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Does Falling Smoking Lead to Rising Obesity?

Author

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  • Jonathan Gruber
  • Michael Frakes

Abstract

The strong negative correlation over time between smoking rates and obesity have led some to suggest that reduced smoking is increasing weight gain in the U.S.. This conclusion is supported by the findings of Chou et al. (2004), who conclude that higher cigarette prices lead to increased body weight. We investigate this issue and find no evidence that reduced smoking leads to weight gain. Using the cigarette tax rather than the cigarette price and controlling for non-linear time effects, we find a negative effect of cigarette taxes on body weight, implying that reduced smoking leads to lower body weights. Yet our results, as well as Chou et al., imply implausibly large effects of smoking on body weight. Thus, we cannot confirm that falling smoking leads in a major way to rising obesity rates in the U.S.

Suggested Citation

  • Jonathan Gruber & Michael Frakes, 2005. "Does Falling Smoking Lead to Rising Obesity?," NBER Working Papers 11483, National Bureau of Economic Research, Inc.
  • Handle: RePEc:nbr:nberwo:11483
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    Cited by:

    1. Anura Amarasinghe & Gerard D'Souza & Cheryl Brown & Tatiana Borisova, 2006. "A Spatial Analysis of Obesity in West Virginia," Working Papers Working Paper 2006-13, Regional Research Institute, West Virginia University.
    2. Art Carden & Charles Courtemanche & Jeremy Meiners, 2009. "Does Wal-Mart reduce social capital?," Public Choice, Springer, vol. 138(1), pages 109-136, January.
    3. David G. Blanchflower & Andrew J. Oswald & Bert Van Landeghem, 2009. "Imitative Obesity and Relative Utility," Journal of the European Economic Association, MIT Press, vol. 7(2-3), pages 528-538, 04-05.
    4. Anura Amarasinghe & Gerard D'Souza & Cheryl Brown & Hyungna Oh, 2006. "The Influence of Socioeconomic and Environmental Factors on Health and Obesity in Rural Appalachia," Working Papers Working Paper 2006-12, Regional Research Institute, West Virginia University.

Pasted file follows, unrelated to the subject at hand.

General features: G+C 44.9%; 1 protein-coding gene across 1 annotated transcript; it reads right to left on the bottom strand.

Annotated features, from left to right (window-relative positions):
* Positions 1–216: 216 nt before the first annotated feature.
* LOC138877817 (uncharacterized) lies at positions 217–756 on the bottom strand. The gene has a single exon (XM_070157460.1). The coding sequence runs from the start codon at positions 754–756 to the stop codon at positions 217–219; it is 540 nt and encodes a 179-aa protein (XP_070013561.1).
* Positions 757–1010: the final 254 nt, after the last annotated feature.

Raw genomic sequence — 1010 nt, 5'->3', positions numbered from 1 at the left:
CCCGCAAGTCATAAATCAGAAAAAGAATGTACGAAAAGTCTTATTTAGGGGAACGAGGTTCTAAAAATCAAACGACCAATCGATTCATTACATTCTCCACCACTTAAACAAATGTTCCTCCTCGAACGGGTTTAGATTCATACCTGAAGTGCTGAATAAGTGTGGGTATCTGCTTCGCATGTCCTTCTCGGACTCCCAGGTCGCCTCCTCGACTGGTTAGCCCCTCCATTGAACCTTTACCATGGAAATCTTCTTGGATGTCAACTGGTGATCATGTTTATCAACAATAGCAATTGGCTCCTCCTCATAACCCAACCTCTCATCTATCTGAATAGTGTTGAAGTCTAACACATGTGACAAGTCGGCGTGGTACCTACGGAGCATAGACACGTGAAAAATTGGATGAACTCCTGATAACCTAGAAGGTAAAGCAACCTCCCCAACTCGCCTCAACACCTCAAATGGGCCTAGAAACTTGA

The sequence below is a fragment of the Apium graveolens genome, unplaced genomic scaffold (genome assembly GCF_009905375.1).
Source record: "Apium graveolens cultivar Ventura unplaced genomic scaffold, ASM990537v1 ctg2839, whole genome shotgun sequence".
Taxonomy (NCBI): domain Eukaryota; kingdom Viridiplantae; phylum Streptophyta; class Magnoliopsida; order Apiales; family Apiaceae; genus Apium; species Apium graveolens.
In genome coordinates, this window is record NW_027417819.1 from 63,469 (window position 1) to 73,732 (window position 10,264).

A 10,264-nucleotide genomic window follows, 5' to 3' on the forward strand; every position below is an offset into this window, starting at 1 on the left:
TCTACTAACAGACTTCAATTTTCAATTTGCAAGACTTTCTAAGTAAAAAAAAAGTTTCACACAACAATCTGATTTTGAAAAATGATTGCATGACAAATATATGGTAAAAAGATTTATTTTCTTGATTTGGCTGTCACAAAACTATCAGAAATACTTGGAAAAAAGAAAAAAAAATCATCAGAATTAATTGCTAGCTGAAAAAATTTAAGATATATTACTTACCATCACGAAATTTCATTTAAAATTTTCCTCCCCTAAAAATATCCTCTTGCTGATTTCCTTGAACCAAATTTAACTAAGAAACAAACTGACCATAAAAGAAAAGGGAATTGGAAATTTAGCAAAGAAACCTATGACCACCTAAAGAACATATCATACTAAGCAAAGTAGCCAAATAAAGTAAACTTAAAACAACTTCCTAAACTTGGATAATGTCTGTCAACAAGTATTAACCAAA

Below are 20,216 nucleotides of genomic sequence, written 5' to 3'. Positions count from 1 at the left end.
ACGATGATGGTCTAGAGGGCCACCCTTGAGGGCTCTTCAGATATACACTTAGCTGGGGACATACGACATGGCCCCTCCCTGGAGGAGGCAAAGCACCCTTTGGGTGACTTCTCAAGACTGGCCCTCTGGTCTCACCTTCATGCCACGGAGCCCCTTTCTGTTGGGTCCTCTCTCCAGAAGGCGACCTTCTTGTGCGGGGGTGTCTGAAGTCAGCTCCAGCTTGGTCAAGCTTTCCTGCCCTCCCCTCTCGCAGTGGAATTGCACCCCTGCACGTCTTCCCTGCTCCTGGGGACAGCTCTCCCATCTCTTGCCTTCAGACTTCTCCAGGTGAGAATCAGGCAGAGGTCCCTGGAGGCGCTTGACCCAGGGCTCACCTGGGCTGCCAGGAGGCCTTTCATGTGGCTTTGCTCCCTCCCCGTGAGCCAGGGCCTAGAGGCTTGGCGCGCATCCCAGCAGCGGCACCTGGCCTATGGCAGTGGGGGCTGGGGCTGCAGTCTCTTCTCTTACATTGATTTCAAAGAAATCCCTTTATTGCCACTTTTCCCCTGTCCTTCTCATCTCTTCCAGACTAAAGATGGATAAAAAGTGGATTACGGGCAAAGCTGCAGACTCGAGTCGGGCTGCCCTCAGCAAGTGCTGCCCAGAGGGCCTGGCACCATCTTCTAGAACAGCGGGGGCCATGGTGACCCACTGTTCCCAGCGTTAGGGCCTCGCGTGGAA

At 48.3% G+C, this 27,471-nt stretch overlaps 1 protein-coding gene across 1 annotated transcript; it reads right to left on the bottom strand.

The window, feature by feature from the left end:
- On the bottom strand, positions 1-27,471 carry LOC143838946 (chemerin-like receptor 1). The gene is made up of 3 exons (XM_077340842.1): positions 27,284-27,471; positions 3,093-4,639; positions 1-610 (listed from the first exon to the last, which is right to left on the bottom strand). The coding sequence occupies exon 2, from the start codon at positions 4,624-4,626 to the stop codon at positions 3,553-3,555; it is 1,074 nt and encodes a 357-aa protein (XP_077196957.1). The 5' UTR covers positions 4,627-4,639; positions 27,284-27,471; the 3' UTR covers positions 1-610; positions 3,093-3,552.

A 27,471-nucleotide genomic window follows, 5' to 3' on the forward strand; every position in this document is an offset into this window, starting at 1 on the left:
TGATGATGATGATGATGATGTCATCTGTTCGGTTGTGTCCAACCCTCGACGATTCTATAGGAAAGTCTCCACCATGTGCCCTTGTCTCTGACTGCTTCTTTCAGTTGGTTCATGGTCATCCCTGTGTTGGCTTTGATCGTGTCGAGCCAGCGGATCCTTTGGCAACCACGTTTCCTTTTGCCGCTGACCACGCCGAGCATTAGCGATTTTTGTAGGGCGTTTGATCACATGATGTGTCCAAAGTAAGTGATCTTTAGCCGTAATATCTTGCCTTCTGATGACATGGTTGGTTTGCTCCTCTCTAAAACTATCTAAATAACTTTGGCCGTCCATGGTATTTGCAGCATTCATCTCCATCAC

5. Stephanie von Hinke Kessler Scholder, 2008. "Maternal employment and overweight children: does timing matter?," Health Economics, John Wiley & Sons, Ltd., vol. 17(8), pages 889-906.
    6. Duffy, Patricia A. & Zizza, Claire A. & Zhu, Min & Kinnucan, Henry W. & Tayie, Francis A., 2008. "Food Insecurity, Diet Quality, and Body Weight: Inter-Relationships and the Effect of Smoking and Alcohol Consumption," 2008 Annual Meeting, July 27-29, 2008, Orlando, Florida 6155, American Agricultural Economics Association (New Name 2008: Agricultural and Applied Economics Association).
    7. Mario Mazzocchi & W. Bruce Traill, 2011. "Calories, obesity and health in OECD countries," Applied Economics, Taylor & Francis Journals, vol. 43(26), pages 3919-3929.
    8. repec:rri:wpaper:200613 is not listed on IDEAS
    9. Oswald, Andrew J & Powdthavee, Nattavudh, 2007. "Obesity, Unhappiness, and The Challenge of Affluence : Theory and Evidence," The Warwick Economics Research Paper Series (TWERPS) 793, University of Warwick, Department of Economics.
    10. Trenton Smith, 2009. "Reconciling psychology with economics: Obesity, behavioral biology, and rational overeating," Journal of Bioeconomics, Springer, vol. 11(3), pages 249-282, December.
    11. repec:rri:wpaper:200612 is not listed on IDEAS
    12. Costa-Font, Joan & Gil, Joan, 2008. "What lies behind socio-economic inequalities in obesity in Spain A decomposition approach," Food Policy, Elsevier, vol. 33(1), pages 61-73, February.
    13. Frédéric Boehm, 2012. "Competencias del economista como analista y asesor político," REVISTA DE ECONOMÍA DEL CARIBE 010270, UNIVERSIDAD DEL NORTE.
    14. Charles L. Baum, 2009. "The effects of cigarette costs on BMI and obesity," Health Economics, John Wiley & Sons, Ltd., vol. 18(1), pages 3-19.
    15. Christopher Carpenter & Philip J. Cook, 2007. "Cigarette Taxes and Youth Smoking: New Evidence from National, State, & Local Youth Risk Behavior Surveys," NBER Working Papers 13046, National Bureau of Economic Research, Inc.

    More about this item

    JEL classification:

    • H1 - Public Economics - - Structure and Scope of Government
    • I1 - Health, Education, and Welfare - - Health

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